Positive economics involves an objective and fact-based approach to understand, study, and explain economic phenomena. It is all about facts and data which can be tested, and it is void of personal opinions or emotions. Here are three real-world examples:1. Inflation Rate: The government provides quarterly data about the inflation rate which is a positive economic concept as it can be measured and tested. Economists can check whether an increase in the money supply has led to inflation using past data.2. Unemployment Rate: Another clear example of positive economics is the monthly or yearly report of unemployment rate by the Bureau of Labor Statistics or any country’s labor department. The statement “An increase in the minimum wage will cause a rise in unemployment” could be proven true or false by looking at historical data of unemployment rates and minimum wages.3. GDP Growth: When economists evaluate data on GDP growth to understand the state of the economy or predict future scenarios, they are engaged in positive economics. For example, data shows that a country’s GDP has increased by 2% in the last year. This is a statement of positive economics as it can be confirmed with real data.

Frequently Asked Questions(FAQ)

What is Positive Economics?

Positive Economics refers to the branch of economics that focuses on the description, prediction, and explanation of economic phenomena and trends. It focuses on factual and measurable economic behavior rather than ideals or what the economic behavior should be.

Does Positive Economics involve personal or subjective viewpoints?

No, Positive Economics is objective. It deals strictly with data, real-world situations, and facts without incorporating opinions or personal bias.

What is an example of Positive Economics?

An example of Positive Economics could be the analysis of how an increase in taxes would impact the economy, or studying the effects of a corporation laying off a percentage of its workers.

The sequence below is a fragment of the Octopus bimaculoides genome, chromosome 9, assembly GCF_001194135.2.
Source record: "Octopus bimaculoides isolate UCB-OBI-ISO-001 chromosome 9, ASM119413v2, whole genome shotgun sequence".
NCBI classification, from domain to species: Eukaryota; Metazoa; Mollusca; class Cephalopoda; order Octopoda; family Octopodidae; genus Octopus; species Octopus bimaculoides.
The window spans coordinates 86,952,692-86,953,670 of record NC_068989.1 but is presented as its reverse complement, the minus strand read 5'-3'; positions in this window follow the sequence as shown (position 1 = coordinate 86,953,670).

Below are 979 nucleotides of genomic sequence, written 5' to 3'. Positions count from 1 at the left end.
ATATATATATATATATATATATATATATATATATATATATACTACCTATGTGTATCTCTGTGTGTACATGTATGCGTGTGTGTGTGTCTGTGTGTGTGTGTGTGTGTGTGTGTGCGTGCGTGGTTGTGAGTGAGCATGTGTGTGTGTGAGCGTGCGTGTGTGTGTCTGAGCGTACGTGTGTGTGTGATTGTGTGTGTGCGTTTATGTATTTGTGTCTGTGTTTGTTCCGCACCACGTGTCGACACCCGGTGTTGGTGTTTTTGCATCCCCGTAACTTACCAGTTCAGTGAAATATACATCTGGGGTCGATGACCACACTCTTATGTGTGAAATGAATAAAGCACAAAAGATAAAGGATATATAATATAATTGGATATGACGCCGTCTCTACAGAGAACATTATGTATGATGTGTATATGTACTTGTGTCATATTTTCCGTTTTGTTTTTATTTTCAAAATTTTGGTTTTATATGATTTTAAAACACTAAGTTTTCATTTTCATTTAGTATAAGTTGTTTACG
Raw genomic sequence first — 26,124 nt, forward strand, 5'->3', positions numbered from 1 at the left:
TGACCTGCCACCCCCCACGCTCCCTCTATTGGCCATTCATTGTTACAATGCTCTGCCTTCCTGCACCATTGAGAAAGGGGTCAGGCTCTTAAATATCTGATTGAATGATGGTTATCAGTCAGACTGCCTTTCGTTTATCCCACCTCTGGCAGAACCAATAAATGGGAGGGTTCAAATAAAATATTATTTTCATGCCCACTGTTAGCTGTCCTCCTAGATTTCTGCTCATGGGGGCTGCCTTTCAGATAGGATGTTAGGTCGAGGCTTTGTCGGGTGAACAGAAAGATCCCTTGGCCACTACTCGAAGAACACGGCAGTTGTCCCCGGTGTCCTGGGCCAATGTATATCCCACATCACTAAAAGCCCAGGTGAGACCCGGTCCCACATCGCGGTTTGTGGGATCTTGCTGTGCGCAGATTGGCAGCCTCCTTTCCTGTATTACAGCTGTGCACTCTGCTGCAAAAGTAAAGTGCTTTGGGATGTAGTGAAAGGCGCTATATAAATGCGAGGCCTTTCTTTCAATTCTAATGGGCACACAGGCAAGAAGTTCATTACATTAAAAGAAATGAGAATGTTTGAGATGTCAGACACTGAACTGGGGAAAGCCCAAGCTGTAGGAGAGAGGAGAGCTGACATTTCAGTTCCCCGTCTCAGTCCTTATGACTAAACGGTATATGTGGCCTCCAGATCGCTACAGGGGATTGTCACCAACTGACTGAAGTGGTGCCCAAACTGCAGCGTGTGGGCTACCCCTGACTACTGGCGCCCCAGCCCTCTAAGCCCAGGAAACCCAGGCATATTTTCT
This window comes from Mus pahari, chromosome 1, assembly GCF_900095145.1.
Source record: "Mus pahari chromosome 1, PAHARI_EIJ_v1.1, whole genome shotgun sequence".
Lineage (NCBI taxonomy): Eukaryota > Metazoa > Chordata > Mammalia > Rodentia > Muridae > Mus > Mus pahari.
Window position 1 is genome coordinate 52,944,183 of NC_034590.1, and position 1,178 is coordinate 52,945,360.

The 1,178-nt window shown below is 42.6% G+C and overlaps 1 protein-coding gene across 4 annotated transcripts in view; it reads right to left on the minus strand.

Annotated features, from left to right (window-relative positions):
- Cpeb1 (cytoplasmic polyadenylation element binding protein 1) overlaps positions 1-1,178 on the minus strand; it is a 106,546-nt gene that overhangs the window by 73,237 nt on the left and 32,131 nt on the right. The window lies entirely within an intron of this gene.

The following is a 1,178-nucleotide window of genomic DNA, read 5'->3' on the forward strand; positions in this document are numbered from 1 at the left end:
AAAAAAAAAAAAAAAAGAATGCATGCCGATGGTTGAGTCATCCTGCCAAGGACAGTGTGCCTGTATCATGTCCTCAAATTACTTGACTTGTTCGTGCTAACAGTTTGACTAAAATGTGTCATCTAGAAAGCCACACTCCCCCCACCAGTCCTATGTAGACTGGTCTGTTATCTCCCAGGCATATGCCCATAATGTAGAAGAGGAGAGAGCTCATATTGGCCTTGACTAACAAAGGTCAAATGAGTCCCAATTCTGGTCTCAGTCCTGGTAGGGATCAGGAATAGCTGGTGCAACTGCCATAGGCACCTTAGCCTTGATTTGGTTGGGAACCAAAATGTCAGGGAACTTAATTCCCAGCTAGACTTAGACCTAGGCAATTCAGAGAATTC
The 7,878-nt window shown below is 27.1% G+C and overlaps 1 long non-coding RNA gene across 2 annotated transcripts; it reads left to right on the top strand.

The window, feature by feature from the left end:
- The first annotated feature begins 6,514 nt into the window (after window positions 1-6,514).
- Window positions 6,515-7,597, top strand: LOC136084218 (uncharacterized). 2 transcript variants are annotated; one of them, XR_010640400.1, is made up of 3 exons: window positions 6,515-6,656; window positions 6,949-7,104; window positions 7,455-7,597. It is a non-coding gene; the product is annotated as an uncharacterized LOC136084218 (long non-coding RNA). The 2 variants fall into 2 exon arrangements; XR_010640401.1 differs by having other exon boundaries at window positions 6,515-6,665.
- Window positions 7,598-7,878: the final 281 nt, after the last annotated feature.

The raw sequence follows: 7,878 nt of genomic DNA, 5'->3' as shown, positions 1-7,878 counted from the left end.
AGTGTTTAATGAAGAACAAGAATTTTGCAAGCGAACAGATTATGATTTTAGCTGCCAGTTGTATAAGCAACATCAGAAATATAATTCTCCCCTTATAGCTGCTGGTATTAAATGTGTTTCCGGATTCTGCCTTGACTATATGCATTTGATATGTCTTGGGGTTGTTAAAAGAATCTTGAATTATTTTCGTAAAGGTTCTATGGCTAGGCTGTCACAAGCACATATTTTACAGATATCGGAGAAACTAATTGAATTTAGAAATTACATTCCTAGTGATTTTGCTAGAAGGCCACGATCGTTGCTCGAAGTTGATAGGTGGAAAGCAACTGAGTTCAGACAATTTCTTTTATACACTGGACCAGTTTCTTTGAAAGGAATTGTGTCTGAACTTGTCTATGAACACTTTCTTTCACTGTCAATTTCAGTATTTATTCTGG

How does Positive Economics differ from Normative Economics?

Unlike Positive Economics which deals with ‘what is’ , Normative Economics deals with ‘what should be’. While Positive economics focuses on factual and real data, Normative economics involves judgments and personal viewpoints about economic fairness or decisions.

Why is Positive Economics important?

Positive Economics is important because it helps to explain and predict economic behavior, provides the data necessary for making economic forecasts, and forms the backbone for theoretical and applied economics.

What are the tools used in Positive Economics?

Tools used in Positive Economics may include statistical models, economic theories, econometrics, and various mathematical computation methods.

How reliable is Positive Economics?

Because Positive Economics relies on measurable data and facts, it is believed to be reliable, but like all models, the assumptions it relies on and the accuracy of the submitted data significantly affect the reliability of its predictions and conclusions.

Can Positive Economics influence public policy?

Yes, findings derived from Positive Economics often provide the basis for public policy decisions. However, whether those findings should be used to influence policy is the realm of Normative Economics.